Goodbye Google Reader. Hello Feedly.

I have to admit that I had a moment of panic when I heard that Google Reader was shutting down. I love Google Reader. I use it every day. I keep track of my favorite web sites, blogs, and surname feeds. Right away I went to work to find a replacement. I was looking for a way to save my subscriptions rather than reenter all of the web sites. I stumbled upon Feedly. 

I was so glad to see that Google Reader would allow a download of the data so that all of the subscriptions were preserved. Feedly imported everything without a hitch. And I was good to go.

The computer version is fairly easy to use. You can choose default settings for displays. It was easy to customize the categories. But the iPad version is outstanding.

The iPad version is user friendly and everything can be opened with the touch of a finger or article after article can be read and dismissed with a drag across the screen. A small number shows up with each category that tells you how many unread articles are available. If you tap on a category such as “family history”. Each subscription is then available if you want to look at one specific location. It functions just like Google Reader in that you can read as little or as much as you want.

If you decide to choose a particular subscription, such as the Reed message board, a list of new items appears. You can browse through the headlines and open what you want. Once the page is swiped, all of the items are changed from unread to read.

After you complete one category, a new category appears. I looked at the Reed message board, and then had a choice whether to move on to the Robbins message board. 

From my last few days of using Feedly, I am a convert. And I still think the web aggregator is one of the best and most useful technologies available, particularly for keeping track of geneological sites, blogs, and message boards.

 

 

 

 

 

 

 

 

 

 

 

 

 

 

 

 

Google Reader for the genealogist

I think it’s possible that Google Reader is my favorite technological innovation of the last decade. Google Reader has revolutionized the way I read websites, news, and compile information. If you have never used Google Reader, here is a brief synopsis.

Google Reader is an aggregator. You set up subscriptions to sites, each time the site updates it compiles in Reader, and then you  can read/listen/watch whenever you want to. This works for any site that has an RSS feed and even some sites that do not have the symbol shown. Look for the symbol, usually on the front page or bottom footer of a site. RSS stands for Really Simple Syndication.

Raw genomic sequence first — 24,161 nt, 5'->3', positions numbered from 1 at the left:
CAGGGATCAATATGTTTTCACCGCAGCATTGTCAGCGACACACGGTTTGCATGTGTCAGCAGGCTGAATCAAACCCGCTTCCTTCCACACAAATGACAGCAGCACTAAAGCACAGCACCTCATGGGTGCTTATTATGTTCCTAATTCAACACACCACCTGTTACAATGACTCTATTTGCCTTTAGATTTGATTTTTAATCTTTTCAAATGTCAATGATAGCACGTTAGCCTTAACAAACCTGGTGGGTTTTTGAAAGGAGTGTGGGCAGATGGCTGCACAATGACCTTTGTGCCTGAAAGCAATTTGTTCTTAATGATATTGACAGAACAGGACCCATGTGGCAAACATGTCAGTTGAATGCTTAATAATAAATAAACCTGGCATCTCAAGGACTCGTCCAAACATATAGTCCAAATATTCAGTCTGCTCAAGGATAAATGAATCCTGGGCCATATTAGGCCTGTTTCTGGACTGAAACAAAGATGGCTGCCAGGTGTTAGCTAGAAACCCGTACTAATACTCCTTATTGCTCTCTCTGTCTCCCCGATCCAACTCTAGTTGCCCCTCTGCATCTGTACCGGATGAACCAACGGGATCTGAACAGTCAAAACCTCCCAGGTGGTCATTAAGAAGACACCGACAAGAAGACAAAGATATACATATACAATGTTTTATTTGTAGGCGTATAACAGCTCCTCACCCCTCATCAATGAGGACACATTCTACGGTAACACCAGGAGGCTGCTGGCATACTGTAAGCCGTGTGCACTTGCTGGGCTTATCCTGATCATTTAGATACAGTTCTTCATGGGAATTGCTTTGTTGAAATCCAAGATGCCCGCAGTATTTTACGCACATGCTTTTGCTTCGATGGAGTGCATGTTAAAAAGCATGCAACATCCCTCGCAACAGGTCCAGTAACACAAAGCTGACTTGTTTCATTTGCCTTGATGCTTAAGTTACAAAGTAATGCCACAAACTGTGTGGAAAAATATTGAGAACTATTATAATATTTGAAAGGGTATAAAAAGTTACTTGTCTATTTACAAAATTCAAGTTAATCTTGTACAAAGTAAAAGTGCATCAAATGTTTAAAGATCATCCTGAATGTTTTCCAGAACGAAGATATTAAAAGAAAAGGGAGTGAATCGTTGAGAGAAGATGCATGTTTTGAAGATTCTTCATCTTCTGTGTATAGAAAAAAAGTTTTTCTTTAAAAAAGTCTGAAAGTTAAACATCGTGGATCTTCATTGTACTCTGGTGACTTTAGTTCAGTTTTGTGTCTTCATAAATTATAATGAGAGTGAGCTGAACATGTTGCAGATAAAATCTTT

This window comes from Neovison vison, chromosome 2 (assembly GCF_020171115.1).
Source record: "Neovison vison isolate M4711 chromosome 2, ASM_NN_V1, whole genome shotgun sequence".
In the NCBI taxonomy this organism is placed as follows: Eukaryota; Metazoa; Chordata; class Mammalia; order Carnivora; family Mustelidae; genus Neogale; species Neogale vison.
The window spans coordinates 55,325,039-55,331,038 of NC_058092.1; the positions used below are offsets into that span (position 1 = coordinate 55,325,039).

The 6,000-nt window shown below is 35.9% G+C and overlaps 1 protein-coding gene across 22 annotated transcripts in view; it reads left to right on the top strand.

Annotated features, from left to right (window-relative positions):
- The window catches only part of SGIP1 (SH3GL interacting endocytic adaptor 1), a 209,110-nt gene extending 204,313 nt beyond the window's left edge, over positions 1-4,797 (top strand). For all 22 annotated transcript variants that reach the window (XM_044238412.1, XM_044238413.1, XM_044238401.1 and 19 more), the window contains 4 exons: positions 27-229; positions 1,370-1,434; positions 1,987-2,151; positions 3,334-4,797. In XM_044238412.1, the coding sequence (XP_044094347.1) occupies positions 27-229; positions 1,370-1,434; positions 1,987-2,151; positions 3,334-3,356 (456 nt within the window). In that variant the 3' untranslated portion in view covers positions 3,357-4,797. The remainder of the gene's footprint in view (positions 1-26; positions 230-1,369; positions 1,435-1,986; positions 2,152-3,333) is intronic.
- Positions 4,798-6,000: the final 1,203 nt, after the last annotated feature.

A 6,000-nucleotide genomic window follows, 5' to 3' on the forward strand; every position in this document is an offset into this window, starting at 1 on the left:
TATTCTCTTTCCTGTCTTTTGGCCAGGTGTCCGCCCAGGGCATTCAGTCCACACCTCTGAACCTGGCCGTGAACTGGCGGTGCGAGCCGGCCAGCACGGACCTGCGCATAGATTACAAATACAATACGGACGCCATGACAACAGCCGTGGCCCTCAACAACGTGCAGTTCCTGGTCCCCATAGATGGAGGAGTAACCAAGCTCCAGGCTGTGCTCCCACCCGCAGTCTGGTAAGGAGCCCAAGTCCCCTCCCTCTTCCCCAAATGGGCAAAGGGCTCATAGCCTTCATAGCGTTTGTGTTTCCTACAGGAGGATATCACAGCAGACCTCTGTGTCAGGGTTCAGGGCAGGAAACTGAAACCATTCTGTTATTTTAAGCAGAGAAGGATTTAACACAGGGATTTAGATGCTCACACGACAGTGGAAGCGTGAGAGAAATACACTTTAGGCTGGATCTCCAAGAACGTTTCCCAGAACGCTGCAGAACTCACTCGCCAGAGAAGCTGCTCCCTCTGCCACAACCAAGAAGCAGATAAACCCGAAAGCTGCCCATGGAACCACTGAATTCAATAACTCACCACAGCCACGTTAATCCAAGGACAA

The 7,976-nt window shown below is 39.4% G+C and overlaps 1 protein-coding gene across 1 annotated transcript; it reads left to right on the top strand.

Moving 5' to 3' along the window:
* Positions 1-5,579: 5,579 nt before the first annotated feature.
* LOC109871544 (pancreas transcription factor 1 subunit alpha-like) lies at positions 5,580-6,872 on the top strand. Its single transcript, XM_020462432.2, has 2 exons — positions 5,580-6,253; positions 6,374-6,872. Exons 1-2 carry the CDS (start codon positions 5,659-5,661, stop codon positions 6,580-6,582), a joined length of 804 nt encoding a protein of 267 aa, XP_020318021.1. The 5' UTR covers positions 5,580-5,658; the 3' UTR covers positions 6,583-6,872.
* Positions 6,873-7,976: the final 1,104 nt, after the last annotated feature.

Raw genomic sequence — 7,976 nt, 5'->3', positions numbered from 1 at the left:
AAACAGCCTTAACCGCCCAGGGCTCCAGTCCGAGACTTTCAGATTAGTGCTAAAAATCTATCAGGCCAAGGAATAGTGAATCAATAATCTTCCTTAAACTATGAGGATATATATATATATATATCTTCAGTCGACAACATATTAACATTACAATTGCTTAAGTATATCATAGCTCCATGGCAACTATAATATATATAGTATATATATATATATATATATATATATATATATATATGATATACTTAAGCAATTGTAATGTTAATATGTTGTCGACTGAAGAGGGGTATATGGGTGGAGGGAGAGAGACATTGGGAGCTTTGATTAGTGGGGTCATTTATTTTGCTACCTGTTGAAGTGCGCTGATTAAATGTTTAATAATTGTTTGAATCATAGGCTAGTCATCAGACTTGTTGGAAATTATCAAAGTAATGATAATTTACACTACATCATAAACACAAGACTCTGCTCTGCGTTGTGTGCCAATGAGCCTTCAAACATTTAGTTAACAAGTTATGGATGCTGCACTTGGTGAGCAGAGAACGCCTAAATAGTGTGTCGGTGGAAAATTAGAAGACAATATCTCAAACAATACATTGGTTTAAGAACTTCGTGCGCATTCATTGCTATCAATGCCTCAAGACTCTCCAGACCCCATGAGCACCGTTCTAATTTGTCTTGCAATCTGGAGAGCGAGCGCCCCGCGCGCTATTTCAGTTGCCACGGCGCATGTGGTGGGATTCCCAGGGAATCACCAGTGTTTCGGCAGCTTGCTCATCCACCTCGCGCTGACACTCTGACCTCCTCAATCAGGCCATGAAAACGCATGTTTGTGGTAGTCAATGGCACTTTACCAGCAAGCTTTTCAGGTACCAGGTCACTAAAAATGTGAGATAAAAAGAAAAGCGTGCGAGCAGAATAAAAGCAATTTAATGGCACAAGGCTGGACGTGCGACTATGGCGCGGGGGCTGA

To use Google Reader, first you will want to set up a Gmail account. It’s free. And if you don’t have a Gmail account already designated just for genealogy, it’s probably a good idea to do that. You can also have many Gmail accounts if that’s what you decide to do. When you log into Google (Gmail, iGoogle, or any other Google site), you can choose Reader from the drop down menu of products. You can choose from a variety of preset feeds, or you can paste your own links into Reader to subscribe to any number of website updates. To use Reader for genealogical work, you can subscribe to a site such as Dick Eastman’s Online Genealogical Newsletter. This is what the feed looks like. The bold type without shade indicates that I haven’t read any of these recent posts. To view the first article, just click on it, and it will open up within the feed. This is what it looks like. You notice that you have the option to email the update somewhere, possibly a cousin or fellow researcher. And if you scroll through titles and  do not want to read any of the updates, there is an option to mark them as “read”. Reader works for websites, podcasts, video feeds, and blogs. I have links to blogs I am following, including conference blogs.  This is what the FGS Conference Blog looks like. Note the shaded  articles that I have read, the unshaded ones that I have not read.If you use Google Reader to subscribe to the surname boards, it’s a great way to keep track of postings by other genealogist searching for information too. So, for example if you want to look for information on the Bodey family, look for the ancestry link:

http://boards.ancestry.com/surnames.bodey/rss.xml
Paste that link into the subscription field. Then any time someone posts a query or response, it will load to your Reader. This is what my Robbins Family feed looks like. Make sure you add feeds for alternate spellings such as Robins if they exist.  You don’t want to miss something just because of the alternate spelling of the surname. If you briefly look at this list and decide that none of the entries are relevant, you can mark them all at once as read by choosing the double arrow button on the right. No need to open each individually.
Google Reader also gives you the option of listing just the items that have new information, or you can list all of the feeds. Here is what it looks like. The bold items have new updates, and the unbold items have no new contributions.
Google Reader is a revolutionary way to keep track of all of the tidbits and websites that you want to read. And you might be surprised when you find a cousin or two! Before you leave this site today, subscribe to Mess on the Desk as well.